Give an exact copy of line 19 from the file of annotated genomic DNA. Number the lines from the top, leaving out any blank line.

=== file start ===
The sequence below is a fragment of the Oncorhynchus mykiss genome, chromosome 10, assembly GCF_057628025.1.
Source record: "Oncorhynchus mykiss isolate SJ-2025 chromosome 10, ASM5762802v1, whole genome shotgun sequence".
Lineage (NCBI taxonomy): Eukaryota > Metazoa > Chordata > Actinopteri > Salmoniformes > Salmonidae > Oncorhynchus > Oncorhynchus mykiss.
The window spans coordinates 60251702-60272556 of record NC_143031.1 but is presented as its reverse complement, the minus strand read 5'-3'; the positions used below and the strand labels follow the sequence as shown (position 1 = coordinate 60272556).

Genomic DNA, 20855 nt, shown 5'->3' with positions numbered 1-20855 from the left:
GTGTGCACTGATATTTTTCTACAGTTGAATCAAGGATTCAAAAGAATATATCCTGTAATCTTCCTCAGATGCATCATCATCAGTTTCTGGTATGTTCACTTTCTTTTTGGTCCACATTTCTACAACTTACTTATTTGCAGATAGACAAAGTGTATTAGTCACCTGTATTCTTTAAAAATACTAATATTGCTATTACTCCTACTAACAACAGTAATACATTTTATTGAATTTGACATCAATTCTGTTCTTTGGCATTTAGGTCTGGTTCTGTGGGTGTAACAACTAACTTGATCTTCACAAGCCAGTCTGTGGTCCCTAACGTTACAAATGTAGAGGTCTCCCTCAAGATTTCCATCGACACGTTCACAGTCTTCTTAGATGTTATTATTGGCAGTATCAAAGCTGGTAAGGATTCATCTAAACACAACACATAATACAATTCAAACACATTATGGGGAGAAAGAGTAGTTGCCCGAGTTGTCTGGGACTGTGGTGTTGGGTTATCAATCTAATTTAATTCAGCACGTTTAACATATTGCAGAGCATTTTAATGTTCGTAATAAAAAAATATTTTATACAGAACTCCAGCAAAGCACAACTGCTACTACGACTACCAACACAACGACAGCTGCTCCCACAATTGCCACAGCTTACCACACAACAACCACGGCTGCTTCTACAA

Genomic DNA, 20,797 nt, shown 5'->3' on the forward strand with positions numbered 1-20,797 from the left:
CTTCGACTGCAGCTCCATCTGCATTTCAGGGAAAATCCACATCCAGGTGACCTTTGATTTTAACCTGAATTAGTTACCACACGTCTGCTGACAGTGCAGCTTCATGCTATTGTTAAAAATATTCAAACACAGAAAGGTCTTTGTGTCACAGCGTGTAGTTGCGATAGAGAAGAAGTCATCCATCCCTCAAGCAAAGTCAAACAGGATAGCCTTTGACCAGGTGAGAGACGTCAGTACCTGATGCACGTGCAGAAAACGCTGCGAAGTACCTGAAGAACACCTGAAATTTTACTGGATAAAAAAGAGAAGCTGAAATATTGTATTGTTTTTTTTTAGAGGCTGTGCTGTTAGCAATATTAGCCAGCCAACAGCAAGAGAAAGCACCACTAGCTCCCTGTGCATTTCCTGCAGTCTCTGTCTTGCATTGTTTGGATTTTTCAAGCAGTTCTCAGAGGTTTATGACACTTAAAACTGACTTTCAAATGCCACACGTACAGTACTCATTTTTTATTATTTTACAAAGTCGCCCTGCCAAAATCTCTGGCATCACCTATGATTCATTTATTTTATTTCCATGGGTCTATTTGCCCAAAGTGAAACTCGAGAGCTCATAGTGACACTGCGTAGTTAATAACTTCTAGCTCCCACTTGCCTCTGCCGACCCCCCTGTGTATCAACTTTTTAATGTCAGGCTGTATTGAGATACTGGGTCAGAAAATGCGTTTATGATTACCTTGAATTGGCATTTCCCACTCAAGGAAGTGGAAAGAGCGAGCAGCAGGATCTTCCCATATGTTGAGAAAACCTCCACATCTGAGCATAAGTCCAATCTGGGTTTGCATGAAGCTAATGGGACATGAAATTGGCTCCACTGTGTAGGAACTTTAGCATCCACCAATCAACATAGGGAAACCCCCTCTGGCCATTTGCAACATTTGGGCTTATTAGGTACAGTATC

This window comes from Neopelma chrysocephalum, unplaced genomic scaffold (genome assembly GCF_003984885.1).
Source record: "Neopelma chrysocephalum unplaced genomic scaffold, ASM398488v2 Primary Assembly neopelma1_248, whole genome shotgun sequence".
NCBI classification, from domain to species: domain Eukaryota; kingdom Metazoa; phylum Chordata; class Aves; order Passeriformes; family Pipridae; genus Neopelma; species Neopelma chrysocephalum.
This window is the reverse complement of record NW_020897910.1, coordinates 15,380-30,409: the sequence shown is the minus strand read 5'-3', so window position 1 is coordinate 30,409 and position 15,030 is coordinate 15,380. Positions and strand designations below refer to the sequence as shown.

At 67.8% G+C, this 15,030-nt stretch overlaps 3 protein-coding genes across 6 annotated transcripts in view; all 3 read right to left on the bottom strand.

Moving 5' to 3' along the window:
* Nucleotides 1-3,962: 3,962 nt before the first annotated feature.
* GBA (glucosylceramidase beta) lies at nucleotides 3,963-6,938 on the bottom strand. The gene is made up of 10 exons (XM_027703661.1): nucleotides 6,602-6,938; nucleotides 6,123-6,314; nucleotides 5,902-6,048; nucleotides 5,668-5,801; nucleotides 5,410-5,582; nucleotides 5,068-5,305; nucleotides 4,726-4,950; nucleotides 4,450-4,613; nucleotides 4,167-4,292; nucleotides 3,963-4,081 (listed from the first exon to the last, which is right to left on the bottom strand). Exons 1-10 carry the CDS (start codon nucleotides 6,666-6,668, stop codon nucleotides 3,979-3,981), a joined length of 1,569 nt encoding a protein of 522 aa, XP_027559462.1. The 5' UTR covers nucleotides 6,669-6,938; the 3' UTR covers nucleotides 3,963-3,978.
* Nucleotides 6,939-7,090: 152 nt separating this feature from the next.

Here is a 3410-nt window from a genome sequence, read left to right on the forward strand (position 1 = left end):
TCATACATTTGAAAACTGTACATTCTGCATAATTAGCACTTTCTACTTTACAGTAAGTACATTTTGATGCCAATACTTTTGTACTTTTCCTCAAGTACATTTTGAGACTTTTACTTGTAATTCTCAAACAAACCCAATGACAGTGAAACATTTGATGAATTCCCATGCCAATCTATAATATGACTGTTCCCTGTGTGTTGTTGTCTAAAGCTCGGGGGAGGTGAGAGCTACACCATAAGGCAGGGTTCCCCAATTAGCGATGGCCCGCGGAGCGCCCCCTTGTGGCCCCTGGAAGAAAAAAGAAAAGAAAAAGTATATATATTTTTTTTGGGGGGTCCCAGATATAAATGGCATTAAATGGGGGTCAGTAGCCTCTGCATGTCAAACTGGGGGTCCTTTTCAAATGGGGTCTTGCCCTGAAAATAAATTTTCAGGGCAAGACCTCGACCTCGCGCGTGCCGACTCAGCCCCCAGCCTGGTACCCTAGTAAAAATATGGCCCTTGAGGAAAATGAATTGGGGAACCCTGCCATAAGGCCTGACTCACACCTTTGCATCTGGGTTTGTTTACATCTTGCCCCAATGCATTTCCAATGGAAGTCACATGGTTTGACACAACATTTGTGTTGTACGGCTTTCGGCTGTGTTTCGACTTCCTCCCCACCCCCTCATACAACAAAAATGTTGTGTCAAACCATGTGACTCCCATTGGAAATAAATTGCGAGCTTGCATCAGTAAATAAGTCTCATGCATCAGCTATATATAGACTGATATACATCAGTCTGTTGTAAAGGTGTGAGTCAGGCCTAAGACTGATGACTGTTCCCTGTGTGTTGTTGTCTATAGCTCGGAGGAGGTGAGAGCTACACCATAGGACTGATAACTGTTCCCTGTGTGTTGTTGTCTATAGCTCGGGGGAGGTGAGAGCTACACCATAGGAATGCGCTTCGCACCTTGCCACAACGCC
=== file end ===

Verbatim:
TCATACATTTGAAAACTGTACATTCTGCATAATTAGCACTTTCTACTTTACAGTAAGTACATTTTGATGCCAATACTTTTGTACTTTTCCTCAAGTACATTTTGAGACTTTTACTTGTAATTCTCAAACAAACCCAATGACAGTGAAACATTTGATGAATTCCCATGCCAATCTATAATATGACTGTTCCCTGTGTGTTGTTGTCTAAAGCTCGGGGGAGGTGAGAGCTACACCATAAGGCAGGGTTCCCCAATTAGCGATGGCCCGCGGAGCGCCCCCTTGTGGCCCCTGGAAGAAAAAAGAAAAGAAAAAGTATATATATTTTTTTTGGGGGGTCCCAGATATAAATGGCATTAAATGGGGGTCAGTAGCCTCTGCATGTCAAACTGGGGGTCCTTTTCAAATGGGGTCTTGCCCTGAAAATAAATTTTCAGGGCAAGACCTCGACCTCGCGCGTGCCGACTCAGCCCCCAGCCTGGTACCCTAGTAAAAATATGGCCCTTGAGGAAAATGAATTGGGGAACCCTGCCATAAGGCCTGACTCACACCTTTGCATCTGGGTTTGTTTACATCTTGCCCCAATGCATTTCCAATGGAAGTCACATGGTTTGACACAACATTTGTGTTGTACGGCTTTCGGCTGTGTTTCGACTTCCTCCCCACCCCCTCATACAACAAAAATGTTGTGTCAAACCATGTGACTCCCATTGGAAATAAATTGCGAGCTTGCATCAGTAAATAAGTCTCATGCATCAGCTATATATAGACTGATATACATCAGTCTGTTGTAAAGGTGTGAGTCAGGCCTAAGACTGATGACTGTTCCCTGTGTGTTGTTGTCTATAGCTCGGAGGAGGTGAGAGCTACACCATAGGACTGATAACTGTTCCCTGTGTGTTGTTGTCTATAGCTCGGGGGAGGTGAGAGCTACACCATAGGAATGCGCTTCGCACCTTGCCACAACGCC